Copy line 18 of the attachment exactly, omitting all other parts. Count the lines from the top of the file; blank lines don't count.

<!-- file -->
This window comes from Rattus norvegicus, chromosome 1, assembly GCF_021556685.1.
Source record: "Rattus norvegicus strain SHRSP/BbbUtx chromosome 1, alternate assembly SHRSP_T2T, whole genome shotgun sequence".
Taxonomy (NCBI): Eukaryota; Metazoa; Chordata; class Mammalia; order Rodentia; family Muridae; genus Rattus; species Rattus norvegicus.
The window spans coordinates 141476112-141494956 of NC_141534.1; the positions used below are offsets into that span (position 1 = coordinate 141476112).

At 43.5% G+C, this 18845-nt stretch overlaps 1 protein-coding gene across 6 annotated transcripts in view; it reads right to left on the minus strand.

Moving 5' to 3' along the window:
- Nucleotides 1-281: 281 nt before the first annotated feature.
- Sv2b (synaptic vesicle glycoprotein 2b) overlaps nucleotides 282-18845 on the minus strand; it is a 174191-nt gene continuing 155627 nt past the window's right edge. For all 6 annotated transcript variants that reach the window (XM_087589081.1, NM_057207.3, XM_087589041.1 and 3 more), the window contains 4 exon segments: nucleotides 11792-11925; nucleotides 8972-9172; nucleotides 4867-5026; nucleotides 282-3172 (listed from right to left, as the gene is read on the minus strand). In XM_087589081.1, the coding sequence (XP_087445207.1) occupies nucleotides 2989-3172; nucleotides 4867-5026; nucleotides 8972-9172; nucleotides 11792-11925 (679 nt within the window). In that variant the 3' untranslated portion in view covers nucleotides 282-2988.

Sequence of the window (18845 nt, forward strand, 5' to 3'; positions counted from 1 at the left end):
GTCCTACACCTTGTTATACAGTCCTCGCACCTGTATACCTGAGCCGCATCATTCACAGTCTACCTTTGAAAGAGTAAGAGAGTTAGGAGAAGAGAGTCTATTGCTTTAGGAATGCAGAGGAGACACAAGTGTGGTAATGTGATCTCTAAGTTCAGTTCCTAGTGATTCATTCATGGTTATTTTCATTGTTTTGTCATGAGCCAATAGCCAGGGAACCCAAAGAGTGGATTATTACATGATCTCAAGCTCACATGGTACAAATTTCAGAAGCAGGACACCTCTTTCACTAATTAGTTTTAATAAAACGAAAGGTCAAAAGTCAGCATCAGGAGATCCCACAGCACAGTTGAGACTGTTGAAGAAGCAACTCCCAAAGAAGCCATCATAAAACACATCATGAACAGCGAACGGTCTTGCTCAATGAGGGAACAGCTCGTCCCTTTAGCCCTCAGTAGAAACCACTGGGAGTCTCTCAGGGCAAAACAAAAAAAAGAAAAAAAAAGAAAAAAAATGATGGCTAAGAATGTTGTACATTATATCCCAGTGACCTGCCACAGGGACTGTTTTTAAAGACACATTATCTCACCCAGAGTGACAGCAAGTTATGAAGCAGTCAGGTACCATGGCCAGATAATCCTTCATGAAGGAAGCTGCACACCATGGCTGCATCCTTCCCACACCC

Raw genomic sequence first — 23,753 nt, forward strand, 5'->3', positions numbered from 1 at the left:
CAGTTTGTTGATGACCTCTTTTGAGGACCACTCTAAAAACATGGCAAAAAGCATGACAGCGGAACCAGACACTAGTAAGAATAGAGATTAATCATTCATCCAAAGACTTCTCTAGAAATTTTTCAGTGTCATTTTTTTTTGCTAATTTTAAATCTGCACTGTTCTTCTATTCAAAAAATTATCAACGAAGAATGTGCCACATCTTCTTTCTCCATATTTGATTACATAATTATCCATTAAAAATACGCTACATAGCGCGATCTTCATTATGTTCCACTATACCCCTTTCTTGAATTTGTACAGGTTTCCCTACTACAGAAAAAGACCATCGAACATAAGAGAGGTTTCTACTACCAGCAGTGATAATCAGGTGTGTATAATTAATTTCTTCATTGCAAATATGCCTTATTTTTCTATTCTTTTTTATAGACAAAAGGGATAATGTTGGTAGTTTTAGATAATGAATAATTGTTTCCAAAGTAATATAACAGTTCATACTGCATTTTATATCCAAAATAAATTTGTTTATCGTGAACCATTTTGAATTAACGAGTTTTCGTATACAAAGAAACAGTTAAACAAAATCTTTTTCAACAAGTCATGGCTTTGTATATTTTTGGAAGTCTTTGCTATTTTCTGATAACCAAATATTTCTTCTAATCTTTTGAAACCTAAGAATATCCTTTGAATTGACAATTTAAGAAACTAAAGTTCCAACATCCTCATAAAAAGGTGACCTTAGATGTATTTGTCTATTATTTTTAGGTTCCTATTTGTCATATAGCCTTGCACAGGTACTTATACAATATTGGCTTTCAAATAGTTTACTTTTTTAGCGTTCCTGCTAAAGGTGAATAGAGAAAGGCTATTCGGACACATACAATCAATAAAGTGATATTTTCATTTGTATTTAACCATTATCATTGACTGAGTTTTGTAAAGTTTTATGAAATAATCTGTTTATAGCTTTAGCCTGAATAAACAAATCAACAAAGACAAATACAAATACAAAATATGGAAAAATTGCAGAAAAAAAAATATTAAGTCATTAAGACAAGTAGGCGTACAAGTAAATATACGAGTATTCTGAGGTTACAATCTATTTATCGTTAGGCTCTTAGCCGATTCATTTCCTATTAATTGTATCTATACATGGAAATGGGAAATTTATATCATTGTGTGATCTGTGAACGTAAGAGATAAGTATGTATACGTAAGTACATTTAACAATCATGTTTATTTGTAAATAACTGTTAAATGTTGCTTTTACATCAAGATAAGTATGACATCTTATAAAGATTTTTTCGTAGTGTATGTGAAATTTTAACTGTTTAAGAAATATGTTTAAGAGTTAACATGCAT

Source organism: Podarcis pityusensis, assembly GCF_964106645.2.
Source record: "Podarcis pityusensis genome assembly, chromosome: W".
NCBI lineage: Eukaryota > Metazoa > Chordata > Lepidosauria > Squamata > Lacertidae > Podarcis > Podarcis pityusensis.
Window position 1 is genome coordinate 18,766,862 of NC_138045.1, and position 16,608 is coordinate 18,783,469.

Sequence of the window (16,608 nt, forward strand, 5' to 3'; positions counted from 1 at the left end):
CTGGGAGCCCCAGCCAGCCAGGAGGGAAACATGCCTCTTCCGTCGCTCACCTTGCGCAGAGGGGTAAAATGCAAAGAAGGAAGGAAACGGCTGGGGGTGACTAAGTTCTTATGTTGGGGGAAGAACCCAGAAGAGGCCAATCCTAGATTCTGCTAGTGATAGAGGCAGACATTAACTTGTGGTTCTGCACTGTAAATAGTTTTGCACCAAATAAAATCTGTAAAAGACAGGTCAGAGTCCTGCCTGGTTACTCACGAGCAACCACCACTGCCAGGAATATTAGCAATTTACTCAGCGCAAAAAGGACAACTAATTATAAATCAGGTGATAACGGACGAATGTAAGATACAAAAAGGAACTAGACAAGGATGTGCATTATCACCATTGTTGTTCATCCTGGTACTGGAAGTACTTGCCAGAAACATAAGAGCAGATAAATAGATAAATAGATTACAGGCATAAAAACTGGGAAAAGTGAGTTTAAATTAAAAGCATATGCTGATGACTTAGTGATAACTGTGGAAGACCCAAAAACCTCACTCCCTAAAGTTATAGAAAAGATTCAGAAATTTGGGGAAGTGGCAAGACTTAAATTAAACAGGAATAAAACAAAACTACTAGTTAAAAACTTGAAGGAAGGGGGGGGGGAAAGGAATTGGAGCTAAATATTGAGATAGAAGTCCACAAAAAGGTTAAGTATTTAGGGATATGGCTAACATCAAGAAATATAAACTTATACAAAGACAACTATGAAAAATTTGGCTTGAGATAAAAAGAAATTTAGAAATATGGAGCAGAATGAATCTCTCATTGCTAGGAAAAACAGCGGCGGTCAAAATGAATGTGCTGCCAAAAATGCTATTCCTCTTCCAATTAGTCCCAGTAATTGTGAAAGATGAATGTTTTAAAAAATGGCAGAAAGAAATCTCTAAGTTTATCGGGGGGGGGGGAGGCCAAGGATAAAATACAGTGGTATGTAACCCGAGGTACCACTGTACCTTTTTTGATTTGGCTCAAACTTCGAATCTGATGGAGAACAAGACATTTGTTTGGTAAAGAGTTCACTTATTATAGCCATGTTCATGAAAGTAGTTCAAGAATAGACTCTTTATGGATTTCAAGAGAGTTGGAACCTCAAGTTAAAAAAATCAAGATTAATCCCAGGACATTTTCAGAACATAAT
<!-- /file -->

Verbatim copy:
CTGGGAGCCCCAGCCAGCCAGGAGGGAAACATGCCTCTTCCGTCGCTCACCTTGCGCAGAGGGGTAAAATGCAAAGAAGGAAGGAAACGGCTGGGGGTGACTAAGTTCTTATGTTGGGGGAAGAACCCAGAAGAGGCCAATCCTAGATTCTGCTAGTGATAGAGGCAGACATTAACTTGTGGTTCTGCACTGTAAATAGTTTTGCACCAAATAAAATCTGTAAAAGACAGGTCAGAGTCCTGCCTGGTTACTCACGAGCAACCACCACTGCCAGGAATATTAGCAATTTACTCAGCGCAAAAAGGACAACTAATTATAAATCAGGTGATAACGGACGAATGTAAGATACAAAAAGGAACTAGACAAGGATGTGCATTATCACCATTGTTGTTCATCCTGGTACTGGAAGTACTTGCCAGAAACATAAGAGCAGATAAATAGATAAATAGATTACAGGCATAAAAACTGGGAAAAGTGAGTTTAAATTAAAAGCATATGCTGATGACTTAGTGATAACTGTGGAAGACCCAAAAACCTCACTCCCTAAAGTTATAGAAAAGATTCAGAAATTTGGGGAAGTGGCAAGACTTAAATTAAACAGGAATAAAACAAAACTACTAGTTAAAAACTTGAAGGAAGGGGGGGGGGAAAGGAATTGGAGCTAAATATTGAGATAGAAGTCCACAAAAAGGTTAAGTATTTAGGGATATGGCTAACATCAAGAAATATAAACTTATACAAAGACAACTATGAAAAATTTGGCTTGAGATAAAAAGAAATTTAGAAATATGGAGCAGAATGAATCTCTCATTGCTAGGAAAAACAGCGGCGGTCAAAATGAATGTGCTGCCAAAAATGCTATTCCTCTTCCAATTAGTCCCAGTAATTGTGAAAGATGAATGTTTTAAAAAATGGCAGAAAGAAATCTCTAAGTTTATCGGGGGGGGGGGAGGCCAAGGATAAAATACAGTGGTATGTAACCCGAGGTACCACTGTACCTTTTTTGATTTGGCTCAAACTTCGAATCTGATGGAGAACAAGACATTTGTTTGGTAAAGAGTTCACTTATTATAGCCATGTTCATGAAAGTAGTTCAAGAATAGACTCTTTATGGATTTCAAGAGAGTTGGAACCTCAAGTTAAAAAAATCAAGATTAATCCCAGGACATTTTCAGAACATAAT